The undeserved privilege of a 'United States of South India'
It's basically an urban, upper caste, upper class manifesto disguised as economic call to arms.
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A friend of mine recently shared a well-circulated online article on the need for a "United States of South India".
According to the article, south India, with only 20 per cent of the country's population, generates 30 per cent of India's tax revenues. This and other statistical facts convinced the writer that south Indians should unite and demand more.
As expected, the piece got many south Indian software engineers worked up and raise their voices during lunch hours and coffee breaks. The only problem was that their call to arms was neither in the same language nor united.
This was not the first time we have come across such an argument.
This sentiment initially gathered steam soon after independence under the Dravidian revivalism banner led by Tamil leader Periyar.
But then the campaign could not last long once internal bickering and declining public support saw most regional political parties searching for compromise with Delhi, once they realised that they were being kept away from the big game of national politics.
In a more contemporary scenario, we often hear people in Mumbai use the same dangerous argument.
But fortunately like everything else, people in the cities often forget issues as fast as it takes rainwater to recede from the pothole-ridden roads.
Though the cycle continues every year.Chennai activists hold a protest against Rohith Vemula's suicide. (PTI)
The fundamental issue with this demand for a "Union-of-sorts" for the southern states is that it unintentionally reveals the privileged, urban, upper caste, middle class ideology that exists among us.
The middle class in this country, which feels liberalisation is the greatest event in the history of India since Manusmriti was written, has often used economic statistics and meritocracy as its refuge to camouflage its casteist and classist mentality.
The cocktail was made stiffer by adding rapid urbanisation over the last few decades and the greed that comes along with it.
This call for unity, if ever realised, will not just be opportunist in nature, but also very short-lived.
This rich boy's club will be based on the bedrock of capital gains and not that of inclusive, all-round growth. It will always be guided by the principle of rich man should get more.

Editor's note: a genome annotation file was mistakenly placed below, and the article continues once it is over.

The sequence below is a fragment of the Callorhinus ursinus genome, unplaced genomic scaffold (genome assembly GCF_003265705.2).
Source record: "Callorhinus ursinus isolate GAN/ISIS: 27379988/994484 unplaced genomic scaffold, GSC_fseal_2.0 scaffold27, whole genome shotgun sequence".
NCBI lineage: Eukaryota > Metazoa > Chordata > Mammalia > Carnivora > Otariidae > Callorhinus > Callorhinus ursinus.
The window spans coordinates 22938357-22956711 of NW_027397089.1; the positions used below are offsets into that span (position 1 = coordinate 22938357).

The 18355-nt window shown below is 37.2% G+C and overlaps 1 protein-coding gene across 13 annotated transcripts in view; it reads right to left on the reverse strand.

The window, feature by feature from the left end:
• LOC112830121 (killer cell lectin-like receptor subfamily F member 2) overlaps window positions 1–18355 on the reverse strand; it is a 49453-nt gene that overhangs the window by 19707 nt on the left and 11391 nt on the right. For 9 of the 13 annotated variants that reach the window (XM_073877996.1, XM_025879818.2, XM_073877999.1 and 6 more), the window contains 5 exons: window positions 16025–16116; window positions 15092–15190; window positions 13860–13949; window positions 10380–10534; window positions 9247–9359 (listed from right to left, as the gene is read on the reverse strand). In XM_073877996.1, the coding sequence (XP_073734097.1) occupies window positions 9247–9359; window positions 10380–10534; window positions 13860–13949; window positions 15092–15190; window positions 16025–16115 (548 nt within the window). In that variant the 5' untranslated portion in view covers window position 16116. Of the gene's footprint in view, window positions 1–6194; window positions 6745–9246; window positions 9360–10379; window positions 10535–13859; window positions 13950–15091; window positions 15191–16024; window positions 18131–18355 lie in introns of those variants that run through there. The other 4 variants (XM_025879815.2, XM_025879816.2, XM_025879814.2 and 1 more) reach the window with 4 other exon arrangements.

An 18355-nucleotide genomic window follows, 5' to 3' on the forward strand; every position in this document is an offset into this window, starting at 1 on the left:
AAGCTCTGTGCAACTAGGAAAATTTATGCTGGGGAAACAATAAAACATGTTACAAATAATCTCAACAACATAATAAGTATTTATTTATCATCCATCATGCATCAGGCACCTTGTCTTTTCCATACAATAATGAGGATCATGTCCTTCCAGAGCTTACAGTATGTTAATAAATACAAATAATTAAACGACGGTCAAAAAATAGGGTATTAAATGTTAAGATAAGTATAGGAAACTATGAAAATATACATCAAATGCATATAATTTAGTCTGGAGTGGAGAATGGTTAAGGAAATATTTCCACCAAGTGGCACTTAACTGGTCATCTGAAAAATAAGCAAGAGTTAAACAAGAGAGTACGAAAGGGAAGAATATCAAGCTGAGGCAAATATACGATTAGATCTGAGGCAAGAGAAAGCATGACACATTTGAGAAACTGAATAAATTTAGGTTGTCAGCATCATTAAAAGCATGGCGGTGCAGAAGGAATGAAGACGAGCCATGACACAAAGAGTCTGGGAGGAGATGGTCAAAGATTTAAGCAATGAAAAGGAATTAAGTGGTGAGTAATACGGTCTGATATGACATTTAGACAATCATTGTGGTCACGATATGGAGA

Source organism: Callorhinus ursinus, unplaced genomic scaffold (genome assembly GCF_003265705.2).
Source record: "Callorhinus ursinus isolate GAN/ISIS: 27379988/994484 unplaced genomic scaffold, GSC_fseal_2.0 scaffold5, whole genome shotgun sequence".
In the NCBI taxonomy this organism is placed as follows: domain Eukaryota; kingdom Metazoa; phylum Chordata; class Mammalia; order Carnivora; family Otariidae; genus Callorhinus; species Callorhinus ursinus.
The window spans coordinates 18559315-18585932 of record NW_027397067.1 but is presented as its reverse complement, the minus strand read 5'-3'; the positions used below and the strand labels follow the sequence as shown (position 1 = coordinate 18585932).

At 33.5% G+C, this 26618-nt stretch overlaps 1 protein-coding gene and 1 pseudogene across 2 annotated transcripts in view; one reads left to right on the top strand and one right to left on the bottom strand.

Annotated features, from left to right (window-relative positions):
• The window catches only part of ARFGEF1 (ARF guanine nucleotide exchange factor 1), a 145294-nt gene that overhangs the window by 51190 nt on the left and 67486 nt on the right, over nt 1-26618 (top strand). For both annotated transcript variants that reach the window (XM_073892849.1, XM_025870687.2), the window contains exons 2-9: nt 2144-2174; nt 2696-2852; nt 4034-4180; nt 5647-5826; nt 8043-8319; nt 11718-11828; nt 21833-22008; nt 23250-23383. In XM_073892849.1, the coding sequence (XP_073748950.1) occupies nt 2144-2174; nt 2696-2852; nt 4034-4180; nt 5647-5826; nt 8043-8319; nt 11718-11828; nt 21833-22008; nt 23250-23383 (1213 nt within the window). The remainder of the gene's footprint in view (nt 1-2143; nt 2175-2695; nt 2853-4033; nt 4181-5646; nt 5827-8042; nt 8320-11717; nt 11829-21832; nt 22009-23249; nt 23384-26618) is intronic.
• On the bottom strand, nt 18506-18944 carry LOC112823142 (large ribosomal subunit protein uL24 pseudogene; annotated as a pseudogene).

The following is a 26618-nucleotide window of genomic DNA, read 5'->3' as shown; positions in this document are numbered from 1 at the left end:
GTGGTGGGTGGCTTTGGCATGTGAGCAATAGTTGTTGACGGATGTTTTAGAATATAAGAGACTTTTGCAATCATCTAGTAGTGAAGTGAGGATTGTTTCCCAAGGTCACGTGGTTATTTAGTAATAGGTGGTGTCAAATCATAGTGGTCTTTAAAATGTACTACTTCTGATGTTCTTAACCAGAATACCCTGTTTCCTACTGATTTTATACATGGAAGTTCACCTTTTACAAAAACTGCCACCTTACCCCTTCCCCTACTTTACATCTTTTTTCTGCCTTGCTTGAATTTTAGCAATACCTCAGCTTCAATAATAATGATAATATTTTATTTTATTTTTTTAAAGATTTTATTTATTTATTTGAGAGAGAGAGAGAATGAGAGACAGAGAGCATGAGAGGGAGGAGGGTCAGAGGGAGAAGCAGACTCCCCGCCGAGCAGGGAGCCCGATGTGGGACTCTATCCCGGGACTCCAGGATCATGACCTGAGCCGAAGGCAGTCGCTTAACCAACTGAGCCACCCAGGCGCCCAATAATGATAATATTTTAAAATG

This approach conceived in the urban centres will by default overlook the interests of the marginal communities.
Sooner than later, the policy will further divide the southern Union; economic hubs like Bangalore, Hyderabad, Amravati (if and when it gets constructed by wasting extremely fertile land), Chennai, Coimbatore and Kochi will start complaining about their share of revenues.
People residing in these cities will base their argument that they deserve a larger share of the pie because they earn more.
These cities will overlook the fact that the food they eat, the labour they use - all come from areas outside their commercial hubs.
It is a tragedy of monstrous proportion that almost 70 years since independence, our villages, which were once our pride, have now been reduced to the status of areas housing second-rate and utterly neglected citizens.
This ideology will only give rise to regional economic bullies who will be self-serving in its purpose.
South Indian states may want to model themselves on the lines of European Union, but they forget that respect for human rights and basic civil liberties shines through the founding values of EU.
Despite it being first off the block largely due to historical advantages it got under the British Raj, south Indian states still regularly spew incidents of hatred and ignorance.
Very often you hear the agrarian distress in Karnataka and the State's role in trying to push the farmer community to the corner, while in neighbouring Telangana, you still hear tales of the State's atrocities while dealing with tribals who took up arms, when they realised that a unified Andhra could never look beyond the IT wizardry of Hyderabad.
In Tamil Nadu, Dalits can still be murdered in broad daylight for daring to wed outside their communities.
While in Kerala segregated churches for converted Dalits, a strict no entry in temples for non-Hindus and RSS turf battle with the Left and Muslim organisations have left the tiny state more fragmented than ever before.
They may say that it is still better than the north, but a society should always measure itself against a higher, more evolved society to really understand where it stands on the metrics of morality.
The argument in the article, stating that who earns more, deserves more may sound great if spoken in a corporate board meeting, but running a Union on this principle will be a disastrous wish.
A country as large as India will always have some region or community, which continues to work at a laggard pace.
There is also no denying that political and bureaucratic set-up of this country made sure that certain states saw worse times than those from sub-Saharan region.
But a nation is destined for doom if it forgets and leaves behind its weak, disfranchised, minority, fringe and suppressed communities because of their lack of means; an ailment which originates in centuries of discrimination by upper castes.
A society can never be called truly developed until its weakest don't get empowered enough to get their voice to reach the highest office.
But one needs to understand that there is a financial cost to this empowerment and that somebody will have to foot this bill.